Updated: Mar 23, 2021
The long-lasting impact of the COVID-19 pandemic has affected state-funded schools in India in (more than one) fundamental ways. As it aims to reposition itself in terms of social distancing for the capricious interregnum to the new normal, established modes of functioning, have come asunder. Not only will the shape, size and form of the classrooms change, but what’s taught and how will also undergo a radical change.
Let that sink in.
In 2015, while visiting a government school in Northeast India, I got a witness account of the lack of educational facilities, the ignorance towards basic parameters such as teacher attendance, infrastructure, learning tests, took me by surprise. I recognize my standpoint and acknowledge my position of privilege — as compared to the millions of children who were systematically deprived of quality education. This led to the birth of an initiative called the “Olive Green Foundation” that aimed to empower underprivileged children by providing quality education.
Today, the foundation works with 377 students in West Delhi, India. However, with the lockdown imposing a “new normal,” there are several unanticipated inversions for the institute. While setting up virtual classrooms was a smooth process, providing uniform access to students seems rather difficult. Those who don’t have access to computers or the internet, now lack access to education. The foundation is currently working to provide packets of materials to their homes, either through the mail or with school bus drivers wearing protective gear.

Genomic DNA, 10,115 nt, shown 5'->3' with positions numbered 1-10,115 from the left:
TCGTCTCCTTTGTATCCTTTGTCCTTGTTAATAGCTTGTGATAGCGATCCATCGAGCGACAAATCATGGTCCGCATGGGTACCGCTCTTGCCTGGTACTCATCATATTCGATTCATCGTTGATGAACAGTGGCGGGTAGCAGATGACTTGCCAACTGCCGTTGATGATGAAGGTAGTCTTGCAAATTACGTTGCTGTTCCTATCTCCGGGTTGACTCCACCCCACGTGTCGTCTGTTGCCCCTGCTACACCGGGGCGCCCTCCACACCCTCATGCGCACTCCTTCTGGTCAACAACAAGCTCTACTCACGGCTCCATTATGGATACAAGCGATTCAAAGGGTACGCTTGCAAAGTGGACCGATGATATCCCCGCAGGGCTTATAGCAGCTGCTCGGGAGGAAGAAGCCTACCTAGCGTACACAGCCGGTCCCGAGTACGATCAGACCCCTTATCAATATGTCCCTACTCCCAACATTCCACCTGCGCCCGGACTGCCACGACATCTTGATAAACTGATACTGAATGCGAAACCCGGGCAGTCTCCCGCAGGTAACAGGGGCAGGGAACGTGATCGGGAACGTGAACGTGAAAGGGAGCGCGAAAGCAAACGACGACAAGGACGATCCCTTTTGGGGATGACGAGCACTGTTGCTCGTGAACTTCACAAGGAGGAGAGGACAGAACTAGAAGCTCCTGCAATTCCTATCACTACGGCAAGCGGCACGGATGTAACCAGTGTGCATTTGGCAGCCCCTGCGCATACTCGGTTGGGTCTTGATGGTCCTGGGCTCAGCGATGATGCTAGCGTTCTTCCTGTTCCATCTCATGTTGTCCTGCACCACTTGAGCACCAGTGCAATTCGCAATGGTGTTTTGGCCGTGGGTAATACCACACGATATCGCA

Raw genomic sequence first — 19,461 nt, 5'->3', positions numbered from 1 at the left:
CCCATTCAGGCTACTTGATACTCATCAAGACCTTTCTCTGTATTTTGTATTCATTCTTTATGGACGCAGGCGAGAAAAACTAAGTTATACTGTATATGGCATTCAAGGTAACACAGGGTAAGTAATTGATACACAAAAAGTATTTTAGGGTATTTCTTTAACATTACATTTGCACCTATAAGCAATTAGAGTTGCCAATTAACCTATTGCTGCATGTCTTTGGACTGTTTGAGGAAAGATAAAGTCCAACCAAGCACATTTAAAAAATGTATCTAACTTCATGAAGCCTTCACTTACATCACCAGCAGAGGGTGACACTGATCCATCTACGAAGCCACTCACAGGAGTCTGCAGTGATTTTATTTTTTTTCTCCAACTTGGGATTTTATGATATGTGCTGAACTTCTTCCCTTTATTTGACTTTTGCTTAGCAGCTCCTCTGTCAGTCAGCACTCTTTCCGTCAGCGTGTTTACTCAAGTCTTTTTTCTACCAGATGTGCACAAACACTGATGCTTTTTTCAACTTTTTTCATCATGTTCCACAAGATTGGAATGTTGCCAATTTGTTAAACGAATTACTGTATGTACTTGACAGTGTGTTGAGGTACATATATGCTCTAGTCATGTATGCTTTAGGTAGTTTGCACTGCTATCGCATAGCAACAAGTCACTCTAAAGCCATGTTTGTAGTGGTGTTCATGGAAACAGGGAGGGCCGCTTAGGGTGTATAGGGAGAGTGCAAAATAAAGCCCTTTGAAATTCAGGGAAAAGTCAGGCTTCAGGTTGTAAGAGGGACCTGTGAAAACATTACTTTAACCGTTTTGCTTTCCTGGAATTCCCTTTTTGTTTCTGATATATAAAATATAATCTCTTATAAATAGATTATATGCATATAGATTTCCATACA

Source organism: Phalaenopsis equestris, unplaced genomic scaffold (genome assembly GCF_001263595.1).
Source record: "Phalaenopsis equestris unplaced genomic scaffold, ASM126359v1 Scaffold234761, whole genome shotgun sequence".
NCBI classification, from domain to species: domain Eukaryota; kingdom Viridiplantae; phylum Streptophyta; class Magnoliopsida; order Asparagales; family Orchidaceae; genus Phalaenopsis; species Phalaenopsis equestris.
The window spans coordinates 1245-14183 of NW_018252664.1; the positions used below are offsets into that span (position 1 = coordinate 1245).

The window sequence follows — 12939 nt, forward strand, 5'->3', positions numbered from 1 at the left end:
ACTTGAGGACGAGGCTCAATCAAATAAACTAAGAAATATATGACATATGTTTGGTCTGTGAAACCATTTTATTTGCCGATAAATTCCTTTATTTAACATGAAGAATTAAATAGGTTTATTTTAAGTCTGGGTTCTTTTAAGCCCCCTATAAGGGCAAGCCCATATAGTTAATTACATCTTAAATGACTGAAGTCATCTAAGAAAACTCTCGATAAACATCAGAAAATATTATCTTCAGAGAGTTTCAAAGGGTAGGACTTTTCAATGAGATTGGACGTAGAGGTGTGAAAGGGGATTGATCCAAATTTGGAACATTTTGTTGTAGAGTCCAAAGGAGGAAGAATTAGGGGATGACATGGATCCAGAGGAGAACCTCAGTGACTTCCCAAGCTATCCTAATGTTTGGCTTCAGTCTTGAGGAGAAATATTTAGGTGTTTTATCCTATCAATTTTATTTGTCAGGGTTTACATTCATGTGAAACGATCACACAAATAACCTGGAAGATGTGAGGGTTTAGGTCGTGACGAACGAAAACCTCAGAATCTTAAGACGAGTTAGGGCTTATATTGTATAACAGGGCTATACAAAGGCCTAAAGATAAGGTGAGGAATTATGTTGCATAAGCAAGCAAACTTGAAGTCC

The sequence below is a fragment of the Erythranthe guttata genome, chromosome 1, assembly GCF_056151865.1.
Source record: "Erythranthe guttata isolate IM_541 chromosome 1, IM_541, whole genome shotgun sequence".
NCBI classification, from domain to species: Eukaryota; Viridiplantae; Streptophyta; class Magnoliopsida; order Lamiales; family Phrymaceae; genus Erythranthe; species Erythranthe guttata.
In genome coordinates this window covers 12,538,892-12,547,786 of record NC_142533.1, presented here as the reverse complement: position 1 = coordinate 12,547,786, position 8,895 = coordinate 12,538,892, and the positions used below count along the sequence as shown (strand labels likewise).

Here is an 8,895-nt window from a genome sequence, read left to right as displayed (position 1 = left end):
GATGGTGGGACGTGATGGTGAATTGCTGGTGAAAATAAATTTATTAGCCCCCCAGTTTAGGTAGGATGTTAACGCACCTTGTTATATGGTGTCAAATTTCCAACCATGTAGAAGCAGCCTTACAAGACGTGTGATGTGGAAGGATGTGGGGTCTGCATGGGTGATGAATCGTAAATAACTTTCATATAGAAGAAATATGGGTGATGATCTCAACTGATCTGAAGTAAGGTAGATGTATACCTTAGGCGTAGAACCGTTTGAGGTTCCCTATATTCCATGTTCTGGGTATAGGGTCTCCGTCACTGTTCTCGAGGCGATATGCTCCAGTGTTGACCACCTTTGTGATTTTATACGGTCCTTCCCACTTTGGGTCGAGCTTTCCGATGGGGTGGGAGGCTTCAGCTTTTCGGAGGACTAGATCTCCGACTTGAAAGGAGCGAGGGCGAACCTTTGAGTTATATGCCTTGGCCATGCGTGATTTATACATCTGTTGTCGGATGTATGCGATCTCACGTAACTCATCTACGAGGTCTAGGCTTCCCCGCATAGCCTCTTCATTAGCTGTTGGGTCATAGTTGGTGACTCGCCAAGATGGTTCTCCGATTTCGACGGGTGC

The question is, will remote learning lead the groups of students to become ever more remote? How to keep up their morale? How to verse along with the new normalcy? It is not merely a matter of students having access to iPads or laptops, it is also about the access to software/ data and most importantly, whether parents have the knowledge to support remote digital learning, and physical spaces to work.
India, currently, lacks the required infrastructure to teach its students digitally. These educational institutions have no set date for reopening despite growing concerns of various stakeholders over the prolonged educational lockdown’s immediate, short-term and long-term impacts on students and parents in particular and on. We need a more robust infrastructure to provide uninterrupted internet connection and electronic devices to students and hence narrow the digital divide. Therefore, it becomes imperative to learn from the initiatives of other countries and undertake appropriate measures. The provision of tablets and internet access in Coachella, USA was implemented in 2016 and has greatly helped the marginalized students in the area. The intervention received an overwhelmingly positive response from the students, which has encouraged many other cities in America to implement such a measure.
India also needs to implement such an initiative by providing digital devices and internet services in the hands of the marginalized students. The country has the advantage of the low cost of labour and production, which might help in the mass production of these technological devices. Internet services in India too, are among the cheapest in the world, and hence, the provision of the internet will be more affordable.
Given the low cost of internet, labour, and production, the provision of such goods and services for marginalized students should increase attendance rates and make quality education a possibility for more. This will act as a stimulus to the education sector and will also narrow the digital divide.